It’s hard to believe it was just a few short decades ago when life here in Vermont didn’t really have much to do with the rest of the world. Days went on, as the sun rose and set and whatever news we got came in small doses and mostly at a time of our choosing. Times have changed, we live in a “plugged-in” world now. Our exposure to the news of the world can be constant if we let it. Let’s face it, the news we are exposed to via radio, television, internet and print, is stressful. But it is not inescapable and taking a small break, a “news fast,” may do us some good.

The definition of a news fast simply means opting out of watching the news on television, listening to it on the radio, reading newspapers, or following the news on the internet for a few days or even a week or more at a time. Noted holistic doctor, author and speaker, Dr. Andrew Weil believes “taking periodic breaks from the news can promote mental calm and help renew your spirits. In this way, the anxiety and overstimulation catalyzed by the media may be minimized, and your body will function better.”

At this point, I have been on a news fast for the better part of two weeks. Here’s some of what I’ve observed, as well as some tips that can help you on your own news fast.

Identify your news exposure points: In the morning when we wake up, often, we look at the phone, we turn on the radio, the TV. As an alternative, try enjoying the silence of the morning. You may have to change the radio station or leave the television off, or simply turn on some music.

Fill the gaps: As mentioned, the news is full of things that don't make you feel good. You will find that you spend a lot of time just passively taking in things that do not elevate your spirits in any way. Try to fill these times with more productive and positive media. Listen to self-help audiobooks or podcasts about something you’ve always wanted to know about.

Avoid temptation: Scrolling social media is full of opinions about the news of the day. If you cannot skip social media altogether, try this — in the midst of your social media scroll, you come across a current event/news post, that’s your signal to break away from that social media. Avoid the temptation. You see a shocking news story, turn away, put it down.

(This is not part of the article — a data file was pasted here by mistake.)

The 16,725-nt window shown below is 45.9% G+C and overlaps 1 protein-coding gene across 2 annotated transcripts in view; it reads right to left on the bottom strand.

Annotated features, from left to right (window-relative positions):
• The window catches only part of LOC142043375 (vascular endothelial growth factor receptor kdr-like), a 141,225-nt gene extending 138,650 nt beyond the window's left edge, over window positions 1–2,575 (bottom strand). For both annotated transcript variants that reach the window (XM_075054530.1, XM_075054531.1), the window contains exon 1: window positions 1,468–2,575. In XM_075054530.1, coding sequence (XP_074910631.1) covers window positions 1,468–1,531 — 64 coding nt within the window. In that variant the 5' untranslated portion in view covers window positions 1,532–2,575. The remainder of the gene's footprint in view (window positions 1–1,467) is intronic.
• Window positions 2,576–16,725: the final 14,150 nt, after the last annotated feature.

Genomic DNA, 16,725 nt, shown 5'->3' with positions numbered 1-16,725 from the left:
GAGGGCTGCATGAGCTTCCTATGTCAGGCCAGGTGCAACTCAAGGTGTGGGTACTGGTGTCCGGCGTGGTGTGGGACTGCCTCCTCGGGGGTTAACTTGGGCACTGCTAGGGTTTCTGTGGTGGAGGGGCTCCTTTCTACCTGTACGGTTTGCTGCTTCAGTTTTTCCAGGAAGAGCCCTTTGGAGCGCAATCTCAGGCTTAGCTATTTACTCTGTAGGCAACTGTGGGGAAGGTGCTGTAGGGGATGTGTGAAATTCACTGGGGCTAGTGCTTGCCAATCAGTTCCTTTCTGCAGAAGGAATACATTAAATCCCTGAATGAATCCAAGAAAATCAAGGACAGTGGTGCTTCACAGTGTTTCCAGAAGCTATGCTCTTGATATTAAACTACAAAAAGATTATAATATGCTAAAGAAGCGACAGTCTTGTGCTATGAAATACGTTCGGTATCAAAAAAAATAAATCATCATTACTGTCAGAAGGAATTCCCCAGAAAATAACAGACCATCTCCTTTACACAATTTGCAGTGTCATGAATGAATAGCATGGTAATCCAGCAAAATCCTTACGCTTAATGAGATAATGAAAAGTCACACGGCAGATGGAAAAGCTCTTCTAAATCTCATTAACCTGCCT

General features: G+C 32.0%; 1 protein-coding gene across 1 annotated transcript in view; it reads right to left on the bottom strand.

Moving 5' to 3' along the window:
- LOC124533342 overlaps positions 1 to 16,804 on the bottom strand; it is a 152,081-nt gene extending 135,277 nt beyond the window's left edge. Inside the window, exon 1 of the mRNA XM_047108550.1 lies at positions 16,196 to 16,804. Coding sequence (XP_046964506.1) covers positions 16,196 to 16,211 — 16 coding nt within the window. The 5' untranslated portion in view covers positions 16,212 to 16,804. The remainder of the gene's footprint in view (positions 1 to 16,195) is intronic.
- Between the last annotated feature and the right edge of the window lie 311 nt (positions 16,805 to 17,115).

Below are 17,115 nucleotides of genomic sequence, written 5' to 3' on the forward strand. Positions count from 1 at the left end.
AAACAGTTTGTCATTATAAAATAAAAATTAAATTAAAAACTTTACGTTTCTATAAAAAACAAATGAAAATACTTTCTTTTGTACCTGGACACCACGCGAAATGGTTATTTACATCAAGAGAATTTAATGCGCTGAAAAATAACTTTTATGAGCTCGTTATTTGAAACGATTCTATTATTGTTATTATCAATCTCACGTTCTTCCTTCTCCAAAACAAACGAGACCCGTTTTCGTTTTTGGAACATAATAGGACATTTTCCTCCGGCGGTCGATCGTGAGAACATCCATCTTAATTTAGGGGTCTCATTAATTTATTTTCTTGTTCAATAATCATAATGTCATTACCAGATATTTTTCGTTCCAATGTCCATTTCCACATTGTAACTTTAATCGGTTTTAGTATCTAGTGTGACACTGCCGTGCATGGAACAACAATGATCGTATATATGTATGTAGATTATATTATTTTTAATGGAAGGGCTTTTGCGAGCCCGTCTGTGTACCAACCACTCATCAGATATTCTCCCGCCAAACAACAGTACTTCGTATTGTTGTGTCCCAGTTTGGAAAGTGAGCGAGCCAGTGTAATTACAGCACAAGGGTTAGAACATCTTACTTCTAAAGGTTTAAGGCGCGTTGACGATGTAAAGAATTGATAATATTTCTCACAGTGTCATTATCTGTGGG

Get a hobby: In my experience, after about a week of not having to worry about things I could not change, I began to preoccupy myself with those things I could change. Thoughts, ideas and creative solutions to challenges I had been wrestling with began suddenly coming to light. Craft projects long put off I have now begun.

Do the work: Now that you’ve removed the worry generated from the news of the world, you’ll begin to realize you’ve become less angry, stressed, anxious or fearful. Your mind has been calmed and given a chance to think about the other things of more direct importance in your life. Remember that project you’ve been putting off because things just weren’t right? Suddenly you may have the spark of an idea as to how to get it done. Listen to your mind. Don’t scroll your media feed. Do the work your mind is asking for and get the job done. More creation, more solutions, more ideas, of your own design, will come! As they do, take those challenges and make the change.

The classic Serenity Prayer says “… grant me the Serenity to accept the things I cannot change, Courage to change the things I can, and Wisdom to know the difference.” I’ve learned hearing the news about “things we cannot change” sets our minds in motion to attempt to solve the unsolvable. This, in turn, creates worry and, at best, muddies the waters of our minds as we continually reflect on the strife that besieges the greater world outside our influence. This is hardly serene.

However, when distractions of the “things we cannot change” are removed, our minds set on solving the challenges posed by the things that we can change. We become preoccupied in a space where problems can be solved within our own life, our own family, our own community.

And isn’t this where it all really matters? Isn’t news of our community, our friends and neighbors, making progress together, overcoming challenges and doing great things right here worth paying attention to?

Rob DiTusi is a Rutland Integrative Health Licensed Massage Therapist.

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